Sydney NSW, Australia
For your information


Source: FreshPlaza [summ. Mod.DHA, edited]

The 2022 season was a trying one for Australian potato growers. Big issues with blackleg and blight were running through the whole year, which impacted greatly on quality and storage. Produce supplies started to go downhill mid-year for the whole eastern seaboard. Crops could not be harvested due to extreme wet weather. This brought storage issues and even a breakdown in market availability of fresh potatoes. Growers of both ware and seed potatoes had the same problems.

The extended wet and cold weather has pushed plantings back for harvest in 2023. Australia is set to become a counter-season provider of high-quality seed tubers for Asia. 2023 has seen a substantial lift in orders, and it remains to be seen if the national growers can deliver.

[Byline: Nichola McGregor]

Communicated by:

Blackleg of potato can be caused by several species and subspecies of bacteria in the genera _Pectobacterium_ and _Dickeya_. Symptoms may include stem rot leading to leaf yellowing, wilting and stunting of plants, as well as tuber rot, which usually starts at the stem end of the tuber. The bacteria are spread with contaminated plant or other material (including seed tubers, farm machinery), by mechanical means, and with water. Disease management may include seed tuber handling and cultural techniques, use of clean planting material, and phytosanitation to prevent introduction of the pathogen from external sources. Low levels of seed tuber infection pose a major risk of pathogen spread. Certification schemes are a vital part of disease management for these pathogens.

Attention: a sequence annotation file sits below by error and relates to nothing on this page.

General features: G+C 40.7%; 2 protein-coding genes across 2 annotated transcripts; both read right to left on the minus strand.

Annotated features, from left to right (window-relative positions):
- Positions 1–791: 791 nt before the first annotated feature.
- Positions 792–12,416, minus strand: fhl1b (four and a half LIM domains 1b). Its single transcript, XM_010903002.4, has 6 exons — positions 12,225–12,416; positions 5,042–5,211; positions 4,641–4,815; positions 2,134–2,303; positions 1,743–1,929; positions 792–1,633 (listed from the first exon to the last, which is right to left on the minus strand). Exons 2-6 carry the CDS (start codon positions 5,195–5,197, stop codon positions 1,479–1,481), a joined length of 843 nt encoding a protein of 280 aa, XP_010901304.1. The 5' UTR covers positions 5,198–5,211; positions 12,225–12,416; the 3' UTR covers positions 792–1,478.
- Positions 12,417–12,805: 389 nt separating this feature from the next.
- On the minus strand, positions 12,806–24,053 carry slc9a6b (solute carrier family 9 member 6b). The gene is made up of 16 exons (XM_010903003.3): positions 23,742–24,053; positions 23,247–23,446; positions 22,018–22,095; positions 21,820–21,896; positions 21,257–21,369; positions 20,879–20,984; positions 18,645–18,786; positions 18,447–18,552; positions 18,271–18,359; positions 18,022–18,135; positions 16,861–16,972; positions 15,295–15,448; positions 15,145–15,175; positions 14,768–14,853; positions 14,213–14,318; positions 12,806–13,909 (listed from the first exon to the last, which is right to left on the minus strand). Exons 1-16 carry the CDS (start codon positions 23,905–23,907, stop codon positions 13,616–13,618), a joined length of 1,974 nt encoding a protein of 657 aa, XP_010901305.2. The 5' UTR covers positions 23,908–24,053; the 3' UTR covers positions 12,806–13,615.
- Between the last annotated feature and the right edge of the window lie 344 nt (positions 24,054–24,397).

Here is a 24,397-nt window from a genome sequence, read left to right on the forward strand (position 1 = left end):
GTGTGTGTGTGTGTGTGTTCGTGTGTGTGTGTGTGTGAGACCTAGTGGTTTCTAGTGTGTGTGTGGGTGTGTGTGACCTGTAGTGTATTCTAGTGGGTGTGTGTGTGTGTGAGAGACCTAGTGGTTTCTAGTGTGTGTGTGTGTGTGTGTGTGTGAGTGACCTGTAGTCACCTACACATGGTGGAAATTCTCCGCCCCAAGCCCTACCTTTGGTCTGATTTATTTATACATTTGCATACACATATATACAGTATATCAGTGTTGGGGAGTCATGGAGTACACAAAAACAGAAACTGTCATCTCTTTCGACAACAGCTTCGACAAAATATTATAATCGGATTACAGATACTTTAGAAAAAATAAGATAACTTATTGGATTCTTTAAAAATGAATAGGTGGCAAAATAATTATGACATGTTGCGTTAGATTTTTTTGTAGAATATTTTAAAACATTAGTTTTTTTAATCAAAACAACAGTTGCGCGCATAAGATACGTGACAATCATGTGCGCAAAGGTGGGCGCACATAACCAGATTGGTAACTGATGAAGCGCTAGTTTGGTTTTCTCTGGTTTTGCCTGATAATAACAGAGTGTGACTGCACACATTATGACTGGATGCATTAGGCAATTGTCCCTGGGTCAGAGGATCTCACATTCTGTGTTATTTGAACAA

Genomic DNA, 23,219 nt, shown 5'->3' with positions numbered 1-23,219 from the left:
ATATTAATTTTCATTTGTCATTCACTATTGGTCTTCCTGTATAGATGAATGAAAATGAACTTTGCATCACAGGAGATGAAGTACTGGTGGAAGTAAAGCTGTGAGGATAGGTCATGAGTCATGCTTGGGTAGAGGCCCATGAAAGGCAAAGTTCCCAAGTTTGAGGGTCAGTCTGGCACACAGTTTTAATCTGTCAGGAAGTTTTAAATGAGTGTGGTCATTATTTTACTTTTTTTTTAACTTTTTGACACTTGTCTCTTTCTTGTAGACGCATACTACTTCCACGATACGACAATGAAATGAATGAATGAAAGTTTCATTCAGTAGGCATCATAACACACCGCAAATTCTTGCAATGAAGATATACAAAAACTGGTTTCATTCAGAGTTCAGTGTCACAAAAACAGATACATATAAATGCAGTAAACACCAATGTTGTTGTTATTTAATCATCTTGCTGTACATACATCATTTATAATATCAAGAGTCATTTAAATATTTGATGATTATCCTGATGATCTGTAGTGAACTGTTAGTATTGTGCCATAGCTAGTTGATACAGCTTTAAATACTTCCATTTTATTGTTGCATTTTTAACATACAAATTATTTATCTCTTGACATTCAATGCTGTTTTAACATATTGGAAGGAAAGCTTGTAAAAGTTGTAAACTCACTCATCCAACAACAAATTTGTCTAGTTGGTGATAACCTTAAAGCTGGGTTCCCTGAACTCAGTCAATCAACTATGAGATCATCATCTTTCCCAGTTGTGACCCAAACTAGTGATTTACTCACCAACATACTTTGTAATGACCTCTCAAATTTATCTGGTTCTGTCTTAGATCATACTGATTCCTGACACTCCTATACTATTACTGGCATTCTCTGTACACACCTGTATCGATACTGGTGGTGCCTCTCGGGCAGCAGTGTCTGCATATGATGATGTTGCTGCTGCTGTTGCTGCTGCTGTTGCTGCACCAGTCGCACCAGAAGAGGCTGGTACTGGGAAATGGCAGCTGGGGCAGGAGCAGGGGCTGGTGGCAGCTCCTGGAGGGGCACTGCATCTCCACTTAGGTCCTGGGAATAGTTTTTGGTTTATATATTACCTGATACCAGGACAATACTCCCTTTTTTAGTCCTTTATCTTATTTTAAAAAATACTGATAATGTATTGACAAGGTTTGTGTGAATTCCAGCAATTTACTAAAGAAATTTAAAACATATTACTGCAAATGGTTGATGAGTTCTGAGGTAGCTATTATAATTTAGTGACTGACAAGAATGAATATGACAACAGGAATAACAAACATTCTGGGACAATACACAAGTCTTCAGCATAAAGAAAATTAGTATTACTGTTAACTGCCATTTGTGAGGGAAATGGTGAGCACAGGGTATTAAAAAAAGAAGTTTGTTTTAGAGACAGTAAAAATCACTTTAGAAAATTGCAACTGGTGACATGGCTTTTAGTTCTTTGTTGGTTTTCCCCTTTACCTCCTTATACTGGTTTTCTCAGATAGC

Population shifts of the blackleg pathogens are being observed in many areas. Possible reasons for these population shifts are thought to be climate changes and selection pressure due to intensified agriculture. In Australia, dickeya blackleg was reported for the first time in 2017 from Western Australia (ProMED post 20170710.5162819).

_Pectobacterium_ and _Dickeya_ species or subspecies also cause bacterial soft rot of potato. The pathogens can also affect other crops, causing, for example, a foot rot disease in rice as well as stem and root rot of sweet potato.

Leaf blight
Two major leaf blights of potato are known. Early blight (_Alternaria solani_) causes spotting and early senescence of leaflets, as well as lesions on tubers; yield is reduced. Late blight (_Phytophthora infestans_) affects both leaves and tubers and may cause yield losses of up to 75%. The pathogens are spread with infected plant material (including seed tubers) and by mechanical means, wind, and rain. Management strategies include fungicide treatments of seed tubers and crops, as well as use of cultivars with reduced susceptibility. For more information see ProMED posts in the archives and links below.

For either disease, it is not specified which of the pathogens has been diagnosed above.

Australia (with states):

Symptoms of blackleg on potato shoots: (stem)
Blackleg, tuber symptoms:
Late blight on potato:,, and (resistant vs. susceptible cultivars)
Early blight on potato:, and

Information on potato blackleg (and soft rot): and
Taxonomy of blackleg bacteria via:
Information on late blight: (with photo gallery),,,,mgmt-late-blight-potatoes.html and
Early blight fact sheet (with pictures):
Fungal taxonomy via:
- Mod.DHA]


No responses yet...